Arts: The once and future theatre

Sadler's Wells reopens with a piece specially commissioned for the new theatre by one of ballet's keenest directors.
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The Independent Culture
ISLINGTON BOROUGH Council took a vote on whether or not to give pounds 1,000 to the new Sadler's Wells. The vote was 40 to 21 against, on the grounds that "children already learnt enough Shakespeare at school". That was back in 1929, when Lilian Baylis was drumming up support for the fifth theatre on the Islington site.

When the house finally reopened on 6 January 1931, the cast of Twelfth Night included John Gielgud and Ralph Richardson. Gielgud wasn't impressed: "We all detested Sadler's Wells when it was first opened. The auditorium looked like a denuded wedding-cake, and the acoustics were dreadful."

He was quite right. The confused acoustics of FGM Chancellor's modest structure were singularly unsuited to straight theatre, and the Wells, which had for so much of its history lacked a licence to perform plays at all, began to focus on opera and dance, providing the seedbed for both the English National Opera and the Royal Ballet. Over the years, the house came to specialise more in dance of every kind. When the new Sadler's Wells opens for business tonight, it will be with Christopher Bruce's Rambert, heralding a new era of dance in London.

Wait a minute. Weren't the Royal Opera down for a piece of all this? Indeed they were. Sadler's Wells didn't in fact want opera, but the Arts Council strong-armed them into helping out the Royal Opera after the (mis)management's spectacular failure to make provision for Covent Garden's two-year closure period. The board's 11th-hour decision to shut down the Opera for the whole of 1999 meant welshing on their Islington booking. Now the well behaved Wells, as if handcuffed to a drowning man, is set the grim task of filling 25 weeks with virtually no notice.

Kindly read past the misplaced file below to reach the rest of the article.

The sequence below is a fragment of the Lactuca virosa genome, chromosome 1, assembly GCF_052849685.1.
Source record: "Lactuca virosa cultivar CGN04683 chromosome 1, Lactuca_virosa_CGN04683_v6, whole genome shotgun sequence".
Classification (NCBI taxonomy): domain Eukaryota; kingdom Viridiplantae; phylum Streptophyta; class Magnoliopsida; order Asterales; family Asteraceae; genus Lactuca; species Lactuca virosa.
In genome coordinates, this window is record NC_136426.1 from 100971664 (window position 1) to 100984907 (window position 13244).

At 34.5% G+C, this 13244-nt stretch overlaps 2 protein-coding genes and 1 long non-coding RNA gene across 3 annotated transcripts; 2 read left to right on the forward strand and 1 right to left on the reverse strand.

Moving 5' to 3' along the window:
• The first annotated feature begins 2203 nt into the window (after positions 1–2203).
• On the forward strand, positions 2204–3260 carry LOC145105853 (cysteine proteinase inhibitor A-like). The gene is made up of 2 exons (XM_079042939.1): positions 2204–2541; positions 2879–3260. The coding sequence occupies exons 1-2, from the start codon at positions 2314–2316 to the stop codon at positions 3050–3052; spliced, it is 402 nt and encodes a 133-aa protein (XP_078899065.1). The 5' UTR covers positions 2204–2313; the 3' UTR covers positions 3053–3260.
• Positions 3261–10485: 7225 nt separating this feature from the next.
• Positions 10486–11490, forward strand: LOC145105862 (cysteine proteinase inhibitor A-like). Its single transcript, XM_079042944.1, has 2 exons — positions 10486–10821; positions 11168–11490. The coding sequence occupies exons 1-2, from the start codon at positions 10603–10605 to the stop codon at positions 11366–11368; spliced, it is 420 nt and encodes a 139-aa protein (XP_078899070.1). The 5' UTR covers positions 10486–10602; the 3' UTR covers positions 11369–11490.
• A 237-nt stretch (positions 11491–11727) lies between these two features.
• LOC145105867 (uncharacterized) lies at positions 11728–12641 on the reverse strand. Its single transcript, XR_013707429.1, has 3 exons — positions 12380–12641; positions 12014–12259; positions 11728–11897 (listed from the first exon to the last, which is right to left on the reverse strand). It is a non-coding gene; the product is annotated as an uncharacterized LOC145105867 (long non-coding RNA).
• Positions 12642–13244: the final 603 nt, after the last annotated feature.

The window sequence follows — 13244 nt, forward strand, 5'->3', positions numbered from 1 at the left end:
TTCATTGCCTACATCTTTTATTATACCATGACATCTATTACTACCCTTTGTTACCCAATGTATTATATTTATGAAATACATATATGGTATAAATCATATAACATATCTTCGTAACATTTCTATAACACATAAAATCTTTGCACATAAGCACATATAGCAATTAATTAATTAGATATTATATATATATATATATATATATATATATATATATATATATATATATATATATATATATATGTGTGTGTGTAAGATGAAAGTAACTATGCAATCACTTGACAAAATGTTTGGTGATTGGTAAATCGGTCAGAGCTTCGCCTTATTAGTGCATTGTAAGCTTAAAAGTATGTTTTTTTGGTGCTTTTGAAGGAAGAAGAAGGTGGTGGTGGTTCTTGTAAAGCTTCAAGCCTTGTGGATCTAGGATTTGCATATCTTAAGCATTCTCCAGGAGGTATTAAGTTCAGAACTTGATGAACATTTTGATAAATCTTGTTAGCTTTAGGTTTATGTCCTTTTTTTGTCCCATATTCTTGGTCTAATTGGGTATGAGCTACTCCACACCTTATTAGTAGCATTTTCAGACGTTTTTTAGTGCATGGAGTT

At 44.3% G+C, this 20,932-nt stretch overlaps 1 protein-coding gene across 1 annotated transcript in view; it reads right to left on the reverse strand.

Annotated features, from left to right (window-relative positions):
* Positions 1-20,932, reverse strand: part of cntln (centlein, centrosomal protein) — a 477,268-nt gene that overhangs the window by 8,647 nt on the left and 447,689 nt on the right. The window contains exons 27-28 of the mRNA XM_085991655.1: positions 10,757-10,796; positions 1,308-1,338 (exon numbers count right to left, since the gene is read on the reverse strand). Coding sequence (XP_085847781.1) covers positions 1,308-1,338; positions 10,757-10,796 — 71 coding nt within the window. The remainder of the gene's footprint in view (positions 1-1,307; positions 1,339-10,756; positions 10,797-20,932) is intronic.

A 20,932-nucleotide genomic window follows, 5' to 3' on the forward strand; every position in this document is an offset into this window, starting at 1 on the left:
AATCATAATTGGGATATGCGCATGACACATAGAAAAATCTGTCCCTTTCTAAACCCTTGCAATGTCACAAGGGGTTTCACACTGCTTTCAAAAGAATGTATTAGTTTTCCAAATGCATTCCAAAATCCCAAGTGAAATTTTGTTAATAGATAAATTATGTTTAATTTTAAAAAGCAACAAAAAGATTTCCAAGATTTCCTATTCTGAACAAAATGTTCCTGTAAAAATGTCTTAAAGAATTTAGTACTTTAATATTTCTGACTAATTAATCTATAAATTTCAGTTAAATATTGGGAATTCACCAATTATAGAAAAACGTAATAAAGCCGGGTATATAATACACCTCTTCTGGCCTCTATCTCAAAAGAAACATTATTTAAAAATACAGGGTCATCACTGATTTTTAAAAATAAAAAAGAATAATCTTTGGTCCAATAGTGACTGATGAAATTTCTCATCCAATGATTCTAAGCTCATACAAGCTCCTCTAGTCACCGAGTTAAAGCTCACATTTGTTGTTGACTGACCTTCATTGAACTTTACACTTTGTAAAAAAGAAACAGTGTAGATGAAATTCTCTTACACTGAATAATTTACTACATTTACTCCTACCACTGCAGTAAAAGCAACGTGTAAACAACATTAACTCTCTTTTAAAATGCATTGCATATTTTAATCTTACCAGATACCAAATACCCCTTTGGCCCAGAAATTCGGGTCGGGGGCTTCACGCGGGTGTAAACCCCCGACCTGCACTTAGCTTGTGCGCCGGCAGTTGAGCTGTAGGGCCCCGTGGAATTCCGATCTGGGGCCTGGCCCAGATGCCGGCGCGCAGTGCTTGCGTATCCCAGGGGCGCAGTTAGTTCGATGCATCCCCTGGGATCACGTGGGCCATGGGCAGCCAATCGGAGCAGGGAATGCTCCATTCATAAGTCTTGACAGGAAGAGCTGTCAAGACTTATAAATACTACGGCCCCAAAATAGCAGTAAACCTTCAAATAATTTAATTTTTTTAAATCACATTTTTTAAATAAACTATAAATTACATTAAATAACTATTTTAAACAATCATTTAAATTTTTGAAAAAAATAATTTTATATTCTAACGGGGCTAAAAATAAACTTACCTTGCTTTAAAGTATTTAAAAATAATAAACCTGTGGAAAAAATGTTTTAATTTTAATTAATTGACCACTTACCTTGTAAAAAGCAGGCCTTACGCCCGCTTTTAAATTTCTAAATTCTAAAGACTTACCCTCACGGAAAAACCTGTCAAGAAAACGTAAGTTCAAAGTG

But, first things first. Would it be finished on time? Mischievous rumours that the place was still a building site were laid to rest at Saturday's cheerily informal open day. Everything is on schedule for tonight's performance - but it has been touch and go. When Rambert went along for rehearsals last week they went straight back home until the heating was fixed (dancers, like tropical fish, demand a minimum of 66 degrees, to keep their muscles warm and safe).

It's nice and warm back at Rambert's base in Chiswick, but you can still hurt yourself. When I interviewed Christopher Bruce last week, he was sporting a large ice-pack, having torn a cartilage in his knee. Although he hasn't performed since 1988, the 53-year-old artistic director still takes classes ("Well, half a class") every day, and choreographs his works with his own body. He winces ruefully as he hoists his leg up on to a chair. "Thank goodness I'd nearly finished the piece."